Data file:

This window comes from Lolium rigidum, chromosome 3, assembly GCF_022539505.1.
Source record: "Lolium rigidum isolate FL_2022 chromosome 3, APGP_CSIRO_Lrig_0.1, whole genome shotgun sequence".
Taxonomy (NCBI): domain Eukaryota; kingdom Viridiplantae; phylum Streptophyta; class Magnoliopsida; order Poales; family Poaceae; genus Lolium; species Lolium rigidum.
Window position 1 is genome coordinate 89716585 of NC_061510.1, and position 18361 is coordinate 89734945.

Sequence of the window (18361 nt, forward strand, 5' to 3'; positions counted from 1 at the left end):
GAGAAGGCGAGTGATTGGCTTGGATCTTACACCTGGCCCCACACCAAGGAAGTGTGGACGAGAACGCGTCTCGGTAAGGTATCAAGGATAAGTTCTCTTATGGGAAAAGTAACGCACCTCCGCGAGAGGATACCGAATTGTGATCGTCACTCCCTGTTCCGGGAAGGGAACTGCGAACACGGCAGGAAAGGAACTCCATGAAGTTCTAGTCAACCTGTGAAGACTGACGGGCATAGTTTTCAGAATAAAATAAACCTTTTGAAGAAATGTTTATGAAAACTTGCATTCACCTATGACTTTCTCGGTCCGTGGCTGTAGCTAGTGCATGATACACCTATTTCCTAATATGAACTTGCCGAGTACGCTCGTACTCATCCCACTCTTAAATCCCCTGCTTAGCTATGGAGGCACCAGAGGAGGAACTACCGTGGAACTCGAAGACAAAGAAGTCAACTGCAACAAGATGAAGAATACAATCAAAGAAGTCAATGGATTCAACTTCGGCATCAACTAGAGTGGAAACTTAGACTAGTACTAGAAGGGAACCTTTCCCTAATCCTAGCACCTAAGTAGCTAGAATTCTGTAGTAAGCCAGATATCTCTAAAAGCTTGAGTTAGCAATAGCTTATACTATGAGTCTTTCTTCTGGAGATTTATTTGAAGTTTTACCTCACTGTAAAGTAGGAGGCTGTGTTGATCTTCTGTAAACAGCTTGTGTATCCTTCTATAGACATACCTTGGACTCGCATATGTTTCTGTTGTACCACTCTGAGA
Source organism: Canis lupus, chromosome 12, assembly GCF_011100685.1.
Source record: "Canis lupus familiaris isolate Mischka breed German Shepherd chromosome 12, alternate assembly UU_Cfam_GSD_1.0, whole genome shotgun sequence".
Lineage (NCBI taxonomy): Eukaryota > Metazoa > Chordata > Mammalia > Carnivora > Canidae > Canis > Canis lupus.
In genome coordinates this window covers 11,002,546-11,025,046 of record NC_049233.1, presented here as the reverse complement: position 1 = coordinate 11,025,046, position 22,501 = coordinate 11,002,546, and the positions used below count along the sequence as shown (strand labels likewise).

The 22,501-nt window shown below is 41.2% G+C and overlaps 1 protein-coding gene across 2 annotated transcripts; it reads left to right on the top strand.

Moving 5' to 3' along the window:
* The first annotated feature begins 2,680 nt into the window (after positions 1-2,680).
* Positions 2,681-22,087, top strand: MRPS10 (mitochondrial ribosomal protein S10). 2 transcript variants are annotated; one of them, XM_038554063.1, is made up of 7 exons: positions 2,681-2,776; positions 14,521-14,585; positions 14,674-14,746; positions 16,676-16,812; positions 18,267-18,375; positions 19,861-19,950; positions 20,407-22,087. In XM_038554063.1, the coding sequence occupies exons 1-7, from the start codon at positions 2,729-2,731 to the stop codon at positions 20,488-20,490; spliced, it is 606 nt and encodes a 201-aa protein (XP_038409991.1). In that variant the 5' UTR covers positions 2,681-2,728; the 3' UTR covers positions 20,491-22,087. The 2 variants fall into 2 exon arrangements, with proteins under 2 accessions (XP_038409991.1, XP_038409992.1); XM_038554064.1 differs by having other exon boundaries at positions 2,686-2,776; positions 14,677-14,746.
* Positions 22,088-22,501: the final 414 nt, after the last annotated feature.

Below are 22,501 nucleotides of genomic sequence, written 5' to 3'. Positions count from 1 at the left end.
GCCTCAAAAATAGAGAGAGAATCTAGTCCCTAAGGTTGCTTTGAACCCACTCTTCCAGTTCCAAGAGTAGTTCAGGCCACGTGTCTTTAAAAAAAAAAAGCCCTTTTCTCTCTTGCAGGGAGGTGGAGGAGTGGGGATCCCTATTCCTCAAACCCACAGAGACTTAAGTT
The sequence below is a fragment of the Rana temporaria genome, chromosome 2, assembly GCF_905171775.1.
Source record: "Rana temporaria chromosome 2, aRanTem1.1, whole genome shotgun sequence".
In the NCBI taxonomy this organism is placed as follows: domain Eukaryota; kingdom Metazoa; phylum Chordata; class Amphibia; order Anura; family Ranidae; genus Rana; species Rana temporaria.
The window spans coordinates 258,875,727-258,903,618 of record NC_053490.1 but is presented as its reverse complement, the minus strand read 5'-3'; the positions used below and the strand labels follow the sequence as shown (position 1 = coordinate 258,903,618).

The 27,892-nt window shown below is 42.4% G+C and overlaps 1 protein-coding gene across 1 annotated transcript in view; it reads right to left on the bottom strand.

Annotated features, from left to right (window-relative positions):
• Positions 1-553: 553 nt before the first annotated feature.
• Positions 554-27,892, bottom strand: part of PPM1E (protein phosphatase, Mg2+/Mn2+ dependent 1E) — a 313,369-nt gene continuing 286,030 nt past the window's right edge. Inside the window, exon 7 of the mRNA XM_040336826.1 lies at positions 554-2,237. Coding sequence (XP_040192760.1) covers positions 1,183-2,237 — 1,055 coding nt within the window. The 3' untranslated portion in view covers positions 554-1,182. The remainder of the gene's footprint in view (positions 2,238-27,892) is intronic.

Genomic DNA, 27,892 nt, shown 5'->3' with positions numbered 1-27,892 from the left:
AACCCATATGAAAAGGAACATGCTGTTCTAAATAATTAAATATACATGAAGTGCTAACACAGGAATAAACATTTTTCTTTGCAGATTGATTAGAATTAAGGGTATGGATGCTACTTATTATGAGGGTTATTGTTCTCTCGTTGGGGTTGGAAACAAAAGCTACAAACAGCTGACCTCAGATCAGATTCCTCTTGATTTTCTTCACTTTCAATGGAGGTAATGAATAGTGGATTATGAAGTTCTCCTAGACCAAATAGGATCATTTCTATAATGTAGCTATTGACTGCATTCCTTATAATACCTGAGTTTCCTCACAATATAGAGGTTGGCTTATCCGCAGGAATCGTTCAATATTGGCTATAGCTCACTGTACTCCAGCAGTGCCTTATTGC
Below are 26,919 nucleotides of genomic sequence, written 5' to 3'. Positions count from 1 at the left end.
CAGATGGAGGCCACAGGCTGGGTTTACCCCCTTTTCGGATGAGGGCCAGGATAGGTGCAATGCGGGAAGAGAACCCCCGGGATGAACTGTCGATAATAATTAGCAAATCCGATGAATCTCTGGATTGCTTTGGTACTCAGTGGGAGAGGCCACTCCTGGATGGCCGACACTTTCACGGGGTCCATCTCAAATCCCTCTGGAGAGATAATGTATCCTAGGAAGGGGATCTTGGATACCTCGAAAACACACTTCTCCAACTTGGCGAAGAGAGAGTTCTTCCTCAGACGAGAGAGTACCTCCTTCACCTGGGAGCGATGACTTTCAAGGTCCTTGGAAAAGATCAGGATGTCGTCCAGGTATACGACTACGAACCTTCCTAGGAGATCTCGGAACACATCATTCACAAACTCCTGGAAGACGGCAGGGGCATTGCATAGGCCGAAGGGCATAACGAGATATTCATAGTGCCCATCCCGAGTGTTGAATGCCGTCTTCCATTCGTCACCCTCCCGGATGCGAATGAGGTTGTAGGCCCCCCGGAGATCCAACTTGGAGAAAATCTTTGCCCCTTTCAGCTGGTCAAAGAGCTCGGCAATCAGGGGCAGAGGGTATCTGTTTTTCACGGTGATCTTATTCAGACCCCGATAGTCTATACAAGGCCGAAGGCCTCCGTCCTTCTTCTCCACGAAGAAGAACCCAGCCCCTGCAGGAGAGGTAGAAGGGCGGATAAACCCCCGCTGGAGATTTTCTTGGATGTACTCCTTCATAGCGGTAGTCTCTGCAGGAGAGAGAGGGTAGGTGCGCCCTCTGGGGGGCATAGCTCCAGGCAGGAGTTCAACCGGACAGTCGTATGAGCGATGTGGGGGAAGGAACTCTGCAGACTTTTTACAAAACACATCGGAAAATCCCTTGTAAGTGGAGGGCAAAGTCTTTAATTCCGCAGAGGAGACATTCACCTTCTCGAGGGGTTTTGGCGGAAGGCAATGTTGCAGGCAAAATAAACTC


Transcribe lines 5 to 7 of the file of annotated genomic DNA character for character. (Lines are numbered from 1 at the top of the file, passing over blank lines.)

Sequence of the window (18361 nt, forward strand, 5' to 3'; positions counted from 1 at the left end):
GAGAAGGCGAGTGATTGGCTTGGATCTTACACCTGGCCCCACACCAAGGAAGTGTGGACGAGAACGCGTCTCGGTAAGGTATCAAGGATAAGTTCTCTTATGGGAAAAGTAACGCACCTCCGCGAGAGGATACCGAATTGTGATCGTCACTCCCTGTTCCGGGAAGGGAACTGCGAACACGGCAGGAAAGGAACTCCATGAAGTTCTAGTCAACCTGTGAAGACTGACGGGCATAGTTTTCAGAATAAAATAAACCTTTTGAAGAAATGTTTATGAAAACTTGCATTCACCTATGACTTTCTCGGTCCGTGGCTGTAGCTAGTGCATGATACACCTATTTCCTAATATGAACTTGCCGAGTACGCTCGTACTCATCCCACTCTTAAATCCCCTGCTTAGCTATGGAGGCACCAGAGGAGGAACTACCGTGGAACTCGAAGACAAAGAAGTCAACTGCAACAAGATGAAGAATACAATCAAAGAAGTCAATGGATTCAACTTCGGCATCAACTAGAGTGGAAACTTAGACTAGTACTAGAAGGGAACCTTTCCCTAATCCTAGCACCTAAGTAGCTAGAATTCTGTAGTAAGCCAGATATCTCTAAAAGCTTGAGTTAGCAATAGCTTATACTATGAGTCTTTCTTCTGGAGATTTATTTGAAGTTTTACCTCACTGTAAAGTAGGAGGCTGTGTTGATCTTCTGTAAACAGCTTGTGTATCCTTCTATAGACATACCTTGGACTCGCATATGTTTCTGTTGTACCACTCTGAGA
Source organism: Canis lupus, chromosome 12, assembly GCF_011100685.1.